In 1910 Young wrote that the company had one regular pay-day or final settlement day each month, but all of the employees were at liberty to draw food supplies, merchandise, meat etc. daily on their accounts and could draw cash once in each week in addition to their final settlement. The pay department was open every day for this service except Sunday, but the same man was not permitted to draw cash more often than once in each weekCCCC papers, letter from Young to R. G. Dun and Co., Guaymas, 29 June 1910. In 1911 Regeneración reported that the company paid its workers with coupons (fiches) called bilimbique which speculators and the Banco de Cananea acquired at a discount of 15% to 20%Regeneración, 11 February 1911. By 1913 the Prefecto of Cananea could report that the company had paid in banknotes and silver coins for several yearsAGHES, Fondo Oficialidad Mayor, tomo 2971, telegram, 23 September 1913, but he was hardly an impartial commentator.
As stated, as a result of the collapse of the market for copper in 1907, the mines at Cananea were shut down. Although some were partly reopened the next year, Greene himself admitted that the jobless filled the streets of Cananea. By 1911, Cananea had lost two-fifths of its inhabitants, and not until that year did its mines pay dividends to their shareholders. On 9 May 1911, Cananea fell to Juan Cabral and his men, the first city in Sonora to be captured by rebels. Greene himself was killed in a buggy accident in 1911 whilst relocating to the United States in the face of revolutionary activity.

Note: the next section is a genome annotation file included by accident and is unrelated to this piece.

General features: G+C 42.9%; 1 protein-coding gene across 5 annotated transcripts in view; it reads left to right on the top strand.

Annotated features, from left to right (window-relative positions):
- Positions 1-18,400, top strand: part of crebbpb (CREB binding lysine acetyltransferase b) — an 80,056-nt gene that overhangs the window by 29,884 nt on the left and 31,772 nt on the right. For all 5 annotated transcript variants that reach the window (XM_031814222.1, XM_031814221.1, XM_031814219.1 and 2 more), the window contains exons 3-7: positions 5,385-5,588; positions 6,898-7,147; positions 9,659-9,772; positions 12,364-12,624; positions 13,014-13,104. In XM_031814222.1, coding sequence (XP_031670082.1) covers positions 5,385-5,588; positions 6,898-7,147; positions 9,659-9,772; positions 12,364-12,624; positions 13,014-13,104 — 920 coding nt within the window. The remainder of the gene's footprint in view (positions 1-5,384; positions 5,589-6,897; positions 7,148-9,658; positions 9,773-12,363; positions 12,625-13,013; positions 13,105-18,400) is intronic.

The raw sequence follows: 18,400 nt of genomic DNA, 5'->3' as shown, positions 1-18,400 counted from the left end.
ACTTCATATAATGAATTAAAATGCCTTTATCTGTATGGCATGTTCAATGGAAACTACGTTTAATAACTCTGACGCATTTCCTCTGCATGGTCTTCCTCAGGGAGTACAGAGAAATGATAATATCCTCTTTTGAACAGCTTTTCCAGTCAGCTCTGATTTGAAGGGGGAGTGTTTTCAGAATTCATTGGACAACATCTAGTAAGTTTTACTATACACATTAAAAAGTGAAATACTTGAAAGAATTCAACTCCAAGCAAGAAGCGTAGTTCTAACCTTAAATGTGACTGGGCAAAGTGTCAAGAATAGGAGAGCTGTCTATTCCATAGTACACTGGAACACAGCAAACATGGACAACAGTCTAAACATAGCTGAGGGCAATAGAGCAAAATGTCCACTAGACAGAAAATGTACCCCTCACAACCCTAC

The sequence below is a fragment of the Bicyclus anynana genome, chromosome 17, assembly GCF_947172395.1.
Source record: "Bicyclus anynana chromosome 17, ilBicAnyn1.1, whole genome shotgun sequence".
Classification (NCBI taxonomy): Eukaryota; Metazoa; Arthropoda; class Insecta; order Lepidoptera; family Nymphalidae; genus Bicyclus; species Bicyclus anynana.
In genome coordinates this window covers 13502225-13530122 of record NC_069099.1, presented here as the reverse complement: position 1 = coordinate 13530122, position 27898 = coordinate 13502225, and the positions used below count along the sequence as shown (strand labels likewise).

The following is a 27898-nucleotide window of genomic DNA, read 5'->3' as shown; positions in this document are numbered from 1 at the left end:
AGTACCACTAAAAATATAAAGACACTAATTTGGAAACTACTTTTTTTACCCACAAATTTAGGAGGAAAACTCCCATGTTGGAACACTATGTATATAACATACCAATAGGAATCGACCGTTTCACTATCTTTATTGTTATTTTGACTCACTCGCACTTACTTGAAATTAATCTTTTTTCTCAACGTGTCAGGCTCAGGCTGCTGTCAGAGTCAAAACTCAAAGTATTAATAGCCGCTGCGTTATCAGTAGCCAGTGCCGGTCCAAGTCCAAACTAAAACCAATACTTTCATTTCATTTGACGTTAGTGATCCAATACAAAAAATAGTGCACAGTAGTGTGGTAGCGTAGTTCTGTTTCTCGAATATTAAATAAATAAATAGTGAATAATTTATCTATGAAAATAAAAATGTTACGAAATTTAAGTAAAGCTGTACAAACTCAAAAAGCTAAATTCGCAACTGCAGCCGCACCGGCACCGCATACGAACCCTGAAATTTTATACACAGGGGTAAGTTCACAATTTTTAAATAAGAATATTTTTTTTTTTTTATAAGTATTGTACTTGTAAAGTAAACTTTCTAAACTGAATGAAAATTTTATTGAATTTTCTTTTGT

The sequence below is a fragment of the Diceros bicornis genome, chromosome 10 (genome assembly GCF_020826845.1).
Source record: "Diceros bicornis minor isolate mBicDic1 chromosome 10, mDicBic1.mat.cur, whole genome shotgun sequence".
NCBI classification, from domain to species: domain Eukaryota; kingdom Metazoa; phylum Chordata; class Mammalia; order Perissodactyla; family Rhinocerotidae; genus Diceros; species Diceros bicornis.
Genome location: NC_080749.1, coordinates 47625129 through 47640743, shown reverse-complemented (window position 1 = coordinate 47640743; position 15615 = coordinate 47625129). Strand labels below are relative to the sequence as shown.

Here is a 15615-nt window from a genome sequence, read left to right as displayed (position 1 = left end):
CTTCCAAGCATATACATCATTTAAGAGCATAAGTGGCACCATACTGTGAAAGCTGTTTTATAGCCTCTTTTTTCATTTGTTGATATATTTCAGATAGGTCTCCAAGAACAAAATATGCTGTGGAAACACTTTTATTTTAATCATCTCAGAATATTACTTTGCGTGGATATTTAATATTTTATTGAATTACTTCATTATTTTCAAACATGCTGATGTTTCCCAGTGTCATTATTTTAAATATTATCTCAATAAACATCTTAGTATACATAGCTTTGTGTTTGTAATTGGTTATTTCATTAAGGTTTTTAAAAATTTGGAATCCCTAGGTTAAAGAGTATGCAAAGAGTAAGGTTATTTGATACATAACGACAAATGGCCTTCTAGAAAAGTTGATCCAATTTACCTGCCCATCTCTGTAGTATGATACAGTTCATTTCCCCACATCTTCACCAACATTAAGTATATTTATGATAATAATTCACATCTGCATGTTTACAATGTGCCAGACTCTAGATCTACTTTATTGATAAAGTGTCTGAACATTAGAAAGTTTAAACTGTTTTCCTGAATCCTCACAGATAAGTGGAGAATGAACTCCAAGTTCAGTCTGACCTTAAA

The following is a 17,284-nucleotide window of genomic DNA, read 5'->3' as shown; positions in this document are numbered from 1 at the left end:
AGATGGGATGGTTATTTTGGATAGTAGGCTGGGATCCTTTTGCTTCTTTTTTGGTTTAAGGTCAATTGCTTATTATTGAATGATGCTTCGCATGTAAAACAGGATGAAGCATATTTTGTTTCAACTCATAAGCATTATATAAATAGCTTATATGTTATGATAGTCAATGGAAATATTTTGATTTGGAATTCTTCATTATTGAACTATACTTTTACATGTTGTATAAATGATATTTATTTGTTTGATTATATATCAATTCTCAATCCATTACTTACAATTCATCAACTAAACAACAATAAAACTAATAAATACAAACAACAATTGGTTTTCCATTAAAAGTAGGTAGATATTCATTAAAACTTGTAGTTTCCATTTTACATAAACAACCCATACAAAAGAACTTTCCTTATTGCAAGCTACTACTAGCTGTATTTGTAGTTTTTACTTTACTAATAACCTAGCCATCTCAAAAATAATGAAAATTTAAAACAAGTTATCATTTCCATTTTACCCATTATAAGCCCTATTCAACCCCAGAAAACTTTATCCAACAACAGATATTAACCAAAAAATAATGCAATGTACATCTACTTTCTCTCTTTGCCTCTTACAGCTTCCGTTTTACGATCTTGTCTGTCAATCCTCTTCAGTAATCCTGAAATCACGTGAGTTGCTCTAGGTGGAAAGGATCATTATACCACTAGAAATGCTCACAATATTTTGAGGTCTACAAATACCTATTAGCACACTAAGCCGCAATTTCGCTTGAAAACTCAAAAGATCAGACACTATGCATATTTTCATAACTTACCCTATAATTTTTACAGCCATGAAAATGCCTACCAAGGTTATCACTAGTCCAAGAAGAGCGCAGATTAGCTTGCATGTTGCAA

The Cananea company suspended operations from August 1914 to June 1915 and again from June to December 1917, because of the depressed copper market and the constraints imposed by the Constitutionalist government. In 1917 the assets of the Greene Consolidated Copper Company were sold to the Greene Cananea Copper Company and the former dissolved the following year. The Cananea Consolidated Copper Company continued to operate as a Mexican subsidiary of the Greene Cananea Copper Company.
Cananea is one place suggested as the origin of the word 'bilimbique' (as used in the Regeneración article). It is said that local businesses would accept the company’s chits (vales) if they had been signed by the cashier, an American called William Weeks, which the Mexicans pronounced ‘Biliam Biqs’ and the notes soon became ‘bilimbiques’The Numismatist, October 1915. Other explanations mention a William Wicke of the mine La Veladeña in Durango; William Vicks, an American miner in Sonora with his own tienda de raya (Tim Turner of Associated Press, quoted in I. Thord-Gray, Gringo Rebel (Mexico 1913-1914), Miami. 1960), or ‘Billis Ticket’, a name given the vouchers of the Cananea mining company. Later the name was applied to any vale or note of dubious value and during the revolution it was applied to the Constitutionalist currency.